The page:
(How sad it was to see the transition from a place where a kid could safely go for walks in the woods (alone!) -- *real* woods -- picking berries, taking landscape photos with his father's Kodak Retina on glorious Kodachrome II, to a place where even the police fear to tread alone. When last I visited, it seemed like Beirut after its fall.)

Ron "Former Bronxite" Schwarz

-- Photos: http://www.michi-kogaku.com/picsdir 

Modern "Privacy": "If you have nothing to hide, you have nothing to fear."

Suggestion: Watch "Cabaret!" (It's a documentary, not a musical; a portrait of the end-game of a decadent culture.)


Subject: your response to Mr. Crawford 

Dr. Pournelle,

On your response to Mr. Crawford's remarks I can only say hear, hear and I hope he had his wife's permission to send that email. This sort of thing is why I subscribe.

My wife and I enjoyed briefly meeting you and Mrs. Pournelle and Mr. Niven last spring in Baltimore. Hope you're on the East Coast again soon or we're in CA.

Merry Christmas and a Happy and Productive New Year!

Infrequently yours,

Ron Booker




What do you get when Cold Fusion fraudsters spy money being made elsewhere?

http://adamant.typepad.com/seitz/2007/12/walking-the-pla.html <http://adamant.typepad.com/seitz/2007/12/walking-the-pla.html

Admiralty Lawyers Avast ! Here be a new Tort : Carbon Offset Piracy

-- Russell Seitz


Subj: ARTILLERY: M109 Replacement Enters Production


>>The current self-propelled system, the M-109, is a fifty year old design. Although the M-109 has been frequently updated, the NLOS-C incorporates many new technologies. This includes an auto-loader (from the Crusader) and a more modern 155mm gun (the M-777, a towed, British designed system) and an APC chassis with a hybrid-electric engine (to reduce fuel consumption.) This all weighs 23 tons, about the same as the M-109. But the NLOS only has a two man crew, compared to five in the M-109.<<

>>Meanwhile, the new Excalibur GPS guided shell, which entered service in the past year, could change everything. Excalibur appears to work in combat, and this is radically changing the way artillery operates. Excalibur means 80-90 percent less ammo has to be fired, resulting in less wear and tear on NLOS-C (and less time needed for maintenance), and less time replenishing ammo supplies, and more time being ready for action.<<

Rod Montgomery==monty@starfief.com


Creg Cochran - "There isn't much piracy." 

Dr Pournelle

Greg Cochran wrote "There isn't much piracy."

I call 'Bullshit'.

"According to the International Marine Bureau (IMB), an organization that compiles information on world piracy, more than 290 pirate attacks occurred across the globe from January to September of this year, up from 180 in the same period last year--marking a ten-year-high in maritime attacks." http://findarticles.com/p/articles/mi_m0EPF/is_12_100/ai_67830927 

The International Marine Bureau's 2007 piracy map http://www.icc-ccs.org/extra/display.php  Look at the map and tell me with a straight face that there isn't much piracy.

The monthly Piracy Report section of the January 2008 issue of Lattitudes and Attitudes magazine occupies two pages (10 reports spanning 26 September 2007 to 01 November 2007). The free on-line issue of Latts&Atts is availlable at http://viewer.zmags.com/showmag.php?mid=pwqwt  The Piracty Report spans pages 28 and 29.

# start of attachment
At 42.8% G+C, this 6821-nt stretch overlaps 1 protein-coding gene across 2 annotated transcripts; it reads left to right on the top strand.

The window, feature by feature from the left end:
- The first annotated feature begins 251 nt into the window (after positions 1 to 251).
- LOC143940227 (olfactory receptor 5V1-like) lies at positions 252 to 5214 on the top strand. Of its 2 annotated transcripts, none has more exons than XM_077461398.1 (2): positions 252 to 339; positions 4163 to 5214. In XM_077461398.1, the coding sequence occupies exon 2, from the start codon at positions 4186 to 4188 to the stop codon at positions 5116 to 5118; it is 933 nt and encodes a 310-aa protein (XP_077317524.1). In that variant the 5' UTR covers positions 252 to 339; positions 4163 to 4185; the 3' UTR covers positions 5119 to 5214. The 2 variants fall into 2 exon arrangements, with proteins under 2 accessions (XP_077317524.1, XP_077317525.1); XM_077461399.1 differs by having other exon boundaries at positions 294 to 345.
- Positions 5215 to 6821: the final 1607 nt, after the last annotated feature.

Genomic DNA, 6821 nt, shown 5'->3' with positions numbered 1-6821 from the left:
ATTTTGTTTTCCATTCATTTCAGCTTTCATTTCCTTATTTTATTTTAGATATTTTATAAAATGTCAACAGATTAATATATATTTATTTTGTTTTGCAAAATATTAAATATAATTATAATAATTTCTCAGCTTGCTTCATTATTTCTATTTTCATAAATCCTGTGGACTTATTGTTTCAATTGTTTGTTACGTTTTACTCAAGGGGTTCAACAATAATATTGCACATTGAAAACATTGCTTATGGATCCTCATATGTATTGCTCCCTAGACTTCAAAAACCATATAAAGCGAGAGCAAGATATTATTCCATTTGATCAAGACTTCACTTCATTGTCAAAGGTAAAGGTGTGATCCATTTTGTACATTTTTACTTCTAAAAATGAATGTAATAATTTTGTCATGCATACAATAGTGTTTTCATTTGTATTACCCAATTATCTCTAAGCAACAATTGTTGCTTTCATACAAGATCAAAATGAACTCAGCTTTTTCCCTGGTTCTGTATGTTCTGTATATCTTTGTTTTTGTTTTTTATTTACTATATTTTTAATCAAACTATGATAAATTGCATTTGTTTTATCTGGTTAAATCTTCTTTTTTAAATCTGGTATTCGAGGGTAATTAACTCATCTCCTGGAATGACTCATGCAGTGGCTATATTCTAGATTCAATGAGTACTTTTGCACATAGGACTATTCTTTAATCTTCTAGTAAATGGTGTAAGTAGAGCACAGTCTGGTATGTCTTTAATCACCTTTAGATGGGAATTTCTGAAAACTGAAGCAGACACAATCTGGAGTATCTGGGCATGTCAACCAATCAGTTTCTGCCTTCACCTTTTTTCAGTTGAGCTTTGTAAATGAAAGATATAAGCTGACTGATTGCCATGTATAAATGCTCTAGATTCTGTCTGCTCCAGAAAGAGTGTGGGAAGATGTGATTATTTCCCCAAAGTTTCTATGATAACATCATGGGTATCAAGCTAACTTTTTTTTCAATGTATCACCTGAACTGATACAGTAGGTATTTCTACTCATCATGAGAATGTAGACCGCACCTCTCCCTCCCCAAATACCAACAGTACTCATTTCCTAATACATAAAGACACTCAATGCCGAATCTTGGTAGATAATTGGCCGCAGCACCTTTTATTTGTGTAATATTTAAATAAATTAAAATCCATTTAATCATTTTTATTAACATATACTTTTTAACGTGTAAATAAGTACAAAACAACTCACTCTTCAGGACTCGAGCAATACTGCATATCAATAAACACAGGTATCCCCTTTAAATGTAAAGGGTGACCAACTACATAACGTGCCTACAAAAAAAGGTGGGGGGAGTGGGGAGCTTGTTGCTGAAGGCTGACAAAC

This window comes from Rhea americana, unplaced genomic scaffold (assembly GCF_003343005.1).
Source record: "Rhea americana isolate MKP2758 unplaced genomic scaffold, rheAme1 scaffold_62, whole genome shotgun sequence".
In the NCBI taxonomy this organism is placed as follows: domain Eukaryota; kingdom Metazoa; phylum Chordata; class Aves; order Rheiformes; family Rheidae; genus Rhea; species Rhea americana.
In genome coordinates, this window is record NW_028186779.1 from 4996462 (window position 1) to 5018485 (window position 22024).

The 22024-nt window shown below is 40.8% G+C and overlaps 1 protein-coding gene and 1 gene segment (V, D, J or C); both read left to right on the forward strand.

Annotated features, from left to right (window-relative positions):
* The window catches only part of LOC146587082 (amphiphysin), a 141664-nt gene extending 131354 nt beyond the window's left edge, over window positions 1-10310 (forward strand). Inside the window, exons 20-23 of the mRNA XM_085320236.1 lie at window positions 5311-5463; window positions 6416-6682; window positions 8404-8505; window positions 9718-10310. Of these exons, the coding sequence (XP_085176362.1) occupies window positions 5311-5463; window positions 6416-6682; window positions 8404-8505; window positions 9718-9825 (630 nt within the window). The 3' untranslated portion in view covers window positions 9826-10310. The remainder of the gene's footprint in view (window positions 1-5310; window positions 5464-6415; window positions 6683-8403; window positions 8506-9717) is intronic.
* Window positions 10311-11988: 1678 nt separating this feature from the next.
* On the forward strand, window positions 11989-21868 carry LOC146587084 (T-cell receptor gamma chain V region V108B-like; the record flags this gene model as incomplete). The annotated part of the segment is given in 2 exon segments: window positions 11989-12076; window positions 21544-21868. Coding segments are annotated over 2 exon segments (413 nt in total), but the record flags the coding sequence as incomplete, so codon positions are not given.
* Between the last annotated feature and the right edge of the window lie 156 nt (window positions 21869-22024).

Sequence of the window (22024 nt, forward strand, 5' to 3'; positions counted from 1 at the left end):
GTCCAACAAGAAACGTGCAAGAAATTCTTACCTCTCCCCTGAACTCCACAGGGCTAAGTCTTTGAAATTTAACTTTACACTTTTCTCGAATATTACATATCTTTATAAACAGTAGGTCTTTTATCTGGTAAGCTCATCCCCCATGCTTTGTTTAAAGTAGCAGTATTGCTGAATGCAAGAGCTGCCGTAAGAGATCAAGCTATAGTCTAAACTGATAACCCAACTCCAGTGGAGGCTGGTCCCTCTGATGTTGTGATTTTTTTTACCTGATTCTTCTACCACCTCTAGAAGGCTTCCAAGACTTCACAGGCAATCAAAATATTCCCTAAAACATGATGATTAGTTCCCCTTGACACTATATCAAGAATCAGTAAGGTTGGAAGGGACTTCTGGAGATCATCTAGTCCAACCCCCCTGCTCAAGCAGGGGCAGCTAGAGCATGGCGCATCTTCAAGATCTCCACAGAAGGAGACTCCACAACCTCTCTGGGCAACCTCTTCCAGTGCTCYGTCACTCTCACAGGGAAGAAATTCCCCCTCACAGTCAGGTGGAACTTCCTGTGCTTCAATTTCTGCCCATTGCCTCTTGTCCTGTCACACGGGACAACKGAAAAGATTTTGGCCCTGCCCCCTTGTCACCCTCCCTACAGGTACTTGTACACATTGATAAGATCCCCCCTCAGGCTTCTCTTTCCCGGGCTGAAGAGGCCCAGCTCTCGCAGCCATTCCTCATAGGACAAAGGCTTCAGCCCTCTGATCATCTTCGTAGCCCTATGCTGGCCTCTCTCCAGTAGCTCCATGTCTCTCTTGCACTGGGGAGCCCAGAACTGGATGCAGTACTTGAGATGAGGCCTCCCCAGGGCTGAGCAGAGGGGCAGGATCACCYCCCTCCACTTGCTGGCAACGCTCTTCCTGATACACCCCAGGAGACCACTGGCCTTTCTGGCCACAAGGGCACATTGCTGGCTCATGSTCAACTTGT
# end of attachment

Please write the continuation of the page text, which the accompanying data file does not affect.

When I got full of myself and posted 'Pray there be law', you called 'Bullshit' on me and roasted me. I deserved it. I swallowed my ego (damn near choked to death doing it) and came back better for the spanking.

I have reason to believe that Greg Cochran is a friend of yours. But he speaks from ignorance.

Piracy is a growing problem.

This is tied to the decline of the American Navy. Am I the only one who visits Chaos Manor who sees in the rise of piracy the parallels in the decline of Pax Romana and Pax Americana? Surely not.

For my part, I want to hear more from Brendan Kelly ('Republics and Empires'; Chaos Manor Mail; Thursday, December 20, 2007). I don't see the parallel to the Carolingian Empire or the Byzantine, but I found his references to Odoacer and his Ostrogoths to be spot on.

Respectfully to you, but I call 'Bullshit' on Greg Cochran

h lynn keith


Subject: Getting the facts right 

Dr. P,

I hope Earl's facts about the severity of modern piracy are more accurate than his historical claims. Getting the facts behind his ending throw-away line so wrong says nothing good regarding the credibility of his other claims.

Just to set the record straight for your readers who have only heard the abridged version, there really was an attack on the U.S. Navy in the Tonkin Gulf, albeit a rather one-sided affair reminiscent of a cartoon where the kid tries to beat up a giant. In broad daylight, the U.S.S. Maddox did indeed exchange fire with real, live patrol boats operated by the navy of the Democratic Republic of Vietnam, with the Navy demonstrating how much better it was at giving. The fact that reports of a second, night-time attack 2 days later were wrong does not change the fact that there was an initial attack.

More blatantly, the "Cambodian rescue effort" was undertaken by the Navy and Marines under CinC Ford, not Reagan.


Bill Clardy


Dear Doctor Pournelle,

Earl, whose letter you posted on on 12/20/07, seems a bit confused:

"except when we want to go to war (i.e. the non attack in Tonkin Gulf or when Reagan wanted to regain a bit of our lost honor in the Cambodian rescue effort)."